Brent Cole, Alaska Specialty Woods
PO Box 312. Craig, AK 99921 | 907 826 3566 | 855 4AK WOOD | brent @alaskawoods.com | www.alaskawoods.com
How did you end up in the specialty wood industry?
When I arrived on Prince of Wales in ’87, Dwayne Dixon was dabbling in musicwood by taking unused chunks and rounds to local instrument makers. I rented Dixon’s house and found the chunks of wood. I remember he picked one up and knocked on it. “Hear that music?” he said. He introduced me to the concept. I spent 9 years with Phoenix Log before deciding I needed to do my own thing. I had some trees on my property and started using them for musicwood. I started doing wholesale block production, but I went through those blocks to find the specialty woods for the high end products. And for the past 17 years, we’ve been manufacturing soundboards for all acoustic instruments.
Where do you get most of your wood from?
Where do you sell your products?
I actually have a large, worldwide market. I ship to 50 or 60 countries on a order by order basis. I have major purchasers in Australia, Canada, all over the UK, and in the lower 48. I think I have a good relationship with my customers. I actually had a customer in South Carolina recently send me a native flute as a gift.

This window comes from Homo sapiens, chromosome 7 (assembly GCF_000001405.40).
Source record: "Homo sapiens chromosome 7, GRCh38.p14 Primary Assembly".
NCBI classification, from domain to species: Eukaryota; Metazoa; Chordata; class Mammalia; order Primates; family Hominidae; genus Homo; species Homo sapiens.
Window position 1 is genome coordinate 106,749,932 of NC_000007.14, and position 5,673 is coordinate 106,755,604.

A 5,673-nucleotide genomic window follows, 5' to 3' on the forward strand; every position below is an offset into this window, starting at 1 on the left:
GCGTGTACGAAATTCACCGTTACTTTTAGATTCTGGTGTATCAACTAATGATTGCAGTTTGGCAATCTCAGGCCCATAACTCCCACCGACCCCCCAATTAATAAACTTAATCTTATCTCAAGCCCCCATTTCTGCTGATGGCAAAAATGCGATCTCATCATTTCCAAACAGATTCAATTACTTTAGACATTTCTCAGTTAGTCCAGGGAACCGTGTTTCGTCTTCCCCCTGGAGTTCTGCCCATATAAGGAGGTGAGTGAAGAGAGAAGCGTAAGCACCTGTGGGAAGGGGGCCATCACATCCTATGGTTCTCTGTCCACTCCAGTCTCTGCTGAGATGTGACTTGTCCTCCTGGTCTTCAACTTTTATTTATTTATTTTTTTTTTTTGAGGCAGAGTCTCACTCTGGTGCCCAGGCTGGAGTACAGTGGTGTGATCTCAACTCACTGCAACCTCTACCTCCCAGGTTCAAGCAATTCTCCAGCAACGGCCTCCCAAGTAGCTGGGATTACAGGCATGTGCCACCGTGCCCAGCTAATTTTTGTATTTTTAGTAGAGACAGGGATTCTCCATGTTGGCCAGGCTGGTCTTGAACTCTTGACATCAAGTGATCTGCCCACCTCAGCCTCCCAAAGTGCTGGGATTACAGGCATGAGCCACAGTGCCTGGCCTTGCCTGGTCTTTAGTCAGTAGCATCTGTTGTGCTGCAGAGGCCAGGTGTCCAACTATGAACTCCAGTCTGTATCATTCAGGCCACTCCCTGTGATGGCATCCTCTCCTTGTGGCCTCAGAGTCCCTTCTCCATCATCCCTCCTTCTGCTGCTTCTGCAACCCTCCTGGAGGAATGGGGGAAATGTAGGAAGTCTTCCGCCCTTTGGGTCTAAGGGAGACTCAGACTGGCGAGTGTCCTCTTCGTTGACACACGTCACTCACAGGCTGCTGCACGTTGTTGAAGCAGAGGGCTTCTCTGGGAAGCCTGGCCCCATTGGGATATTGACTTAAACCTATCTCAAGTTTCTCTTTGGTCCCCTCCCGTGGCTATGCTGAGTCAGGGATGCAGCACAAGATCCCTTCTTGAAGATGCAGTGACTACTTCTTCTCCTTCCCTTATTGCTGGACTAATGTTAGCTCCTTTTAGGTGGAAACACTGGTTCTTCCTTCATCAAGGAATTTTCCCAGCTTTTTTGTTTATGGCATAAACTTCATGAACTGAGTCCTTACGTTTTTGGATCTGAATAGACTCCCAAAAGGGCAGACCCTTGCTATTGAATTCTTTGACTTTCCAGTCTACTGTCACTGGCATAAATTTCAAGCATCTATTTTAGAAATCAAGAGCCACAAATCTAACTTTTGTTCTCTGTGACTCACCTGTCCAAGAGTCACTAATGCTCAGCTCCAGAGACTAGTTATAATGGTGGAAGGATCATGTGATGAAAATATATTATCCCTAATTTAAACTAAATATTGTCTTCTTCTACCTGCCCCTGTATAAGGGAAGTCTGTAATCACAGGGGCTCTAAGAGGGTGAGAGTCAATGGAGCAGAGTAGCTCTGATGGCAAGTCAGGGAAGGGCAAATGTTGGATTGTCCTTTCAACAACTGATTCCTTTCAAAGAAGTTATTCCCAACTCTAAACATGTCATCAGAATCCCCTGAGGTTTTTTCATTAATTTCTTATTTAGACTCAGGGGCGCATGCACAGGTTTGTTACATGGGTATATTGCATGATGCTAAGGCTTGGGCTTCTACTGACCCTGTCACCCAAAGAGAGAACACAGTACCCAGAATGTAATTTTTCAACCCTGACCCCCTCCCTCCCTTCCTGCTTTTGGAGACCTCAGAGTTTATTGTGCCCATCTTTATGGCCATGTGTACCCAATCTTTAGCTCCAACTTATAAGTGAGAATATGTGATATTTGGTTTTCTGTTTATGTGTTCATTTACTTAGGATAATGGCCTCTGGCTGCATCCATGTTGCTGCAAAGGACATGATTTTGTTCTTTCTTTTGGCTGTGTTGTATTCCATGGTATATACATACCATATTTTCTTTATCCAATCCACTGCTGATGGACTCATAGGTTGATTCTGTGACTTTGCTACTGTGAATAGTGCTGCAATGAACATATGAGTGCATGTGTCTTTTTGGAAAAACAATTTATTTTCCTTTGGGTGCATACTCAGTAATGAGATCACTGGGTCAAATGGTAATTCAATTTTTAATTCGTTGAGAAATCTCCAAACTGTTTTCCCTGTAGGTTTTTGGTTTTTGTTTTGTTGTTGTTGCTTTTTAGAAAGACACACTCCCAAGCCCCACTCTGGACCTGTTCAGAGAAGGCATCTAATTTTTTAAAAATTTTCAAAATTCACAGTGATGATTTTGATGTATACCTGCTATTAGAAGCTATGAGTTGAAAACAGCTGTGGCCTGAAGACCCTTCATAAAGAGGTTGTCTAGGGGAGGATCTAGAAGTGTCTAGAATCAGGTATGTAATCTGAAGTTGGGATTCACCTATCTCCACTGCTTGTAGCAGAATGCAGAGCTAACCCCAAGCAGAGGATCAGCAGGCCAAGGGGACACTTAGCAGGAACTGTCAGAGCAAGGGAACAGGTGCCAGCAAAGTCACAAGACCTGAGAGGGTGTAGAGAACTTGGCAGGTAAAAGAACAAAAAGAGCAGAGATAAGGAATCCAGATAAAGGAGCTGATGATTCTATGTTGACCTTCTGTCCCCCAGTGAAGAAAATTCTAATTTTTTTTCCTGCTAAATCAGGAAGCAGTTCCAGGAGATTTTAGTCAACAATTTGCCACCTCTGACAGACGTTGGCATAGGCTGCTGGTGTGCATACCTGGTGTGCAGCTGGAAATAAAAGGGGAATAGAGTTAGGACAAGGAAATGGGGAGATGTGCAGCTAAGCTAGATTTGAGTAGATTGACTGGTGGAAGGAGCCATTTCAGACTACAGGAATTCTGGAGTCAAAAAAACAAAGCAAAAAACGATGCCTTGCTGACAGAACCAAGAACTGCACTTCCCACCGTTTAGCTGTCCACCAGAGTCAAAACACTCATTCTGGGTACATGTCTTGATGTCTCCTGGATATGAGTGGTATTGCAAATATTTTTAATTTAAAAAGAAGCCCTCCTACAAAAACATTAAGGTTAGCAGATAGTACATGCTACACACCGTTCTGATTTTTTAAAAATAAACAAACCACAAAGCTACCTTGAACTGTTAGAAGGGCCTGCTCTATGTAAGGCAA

What sets your products apart from other musicwood operations?
We’re set apart by the fact that he has an extensive product line. We send soundboards that are cut to specific dimensions, and our biggest seller is guitar tops, but we also sell parts for other instruments. We sell soundboards for mandolins, mountain dulcimers, harp guitars, ukuleles, violins, basses – you name it. If it it’s acoustic, I cut for it. And I make use of everything, right down to the sticks. I use a vertical band saw for the smaller pieces, and a horizontal saw for the larger pieces. We dry the wood using fans and a dehumidifier, and then separate pieces according to color, texture, and thickness. Some people prefer a closer knit texture, of 16 to 24 growth lines per inch. But we have a broad selection.
Where do you see the future of the timber industry going?
What is the most rewarding aspect of running this business?
The most rewarding aspect is that I’m doing my own thing. I don’t do any one thing enough to get tired of it. Plus I’m working outside everyday in southeast Alaska. Now that’s a blessing.
Sounds like you spend a lot of time around instruments. Can you play any?
Nope. Hurts my fingers.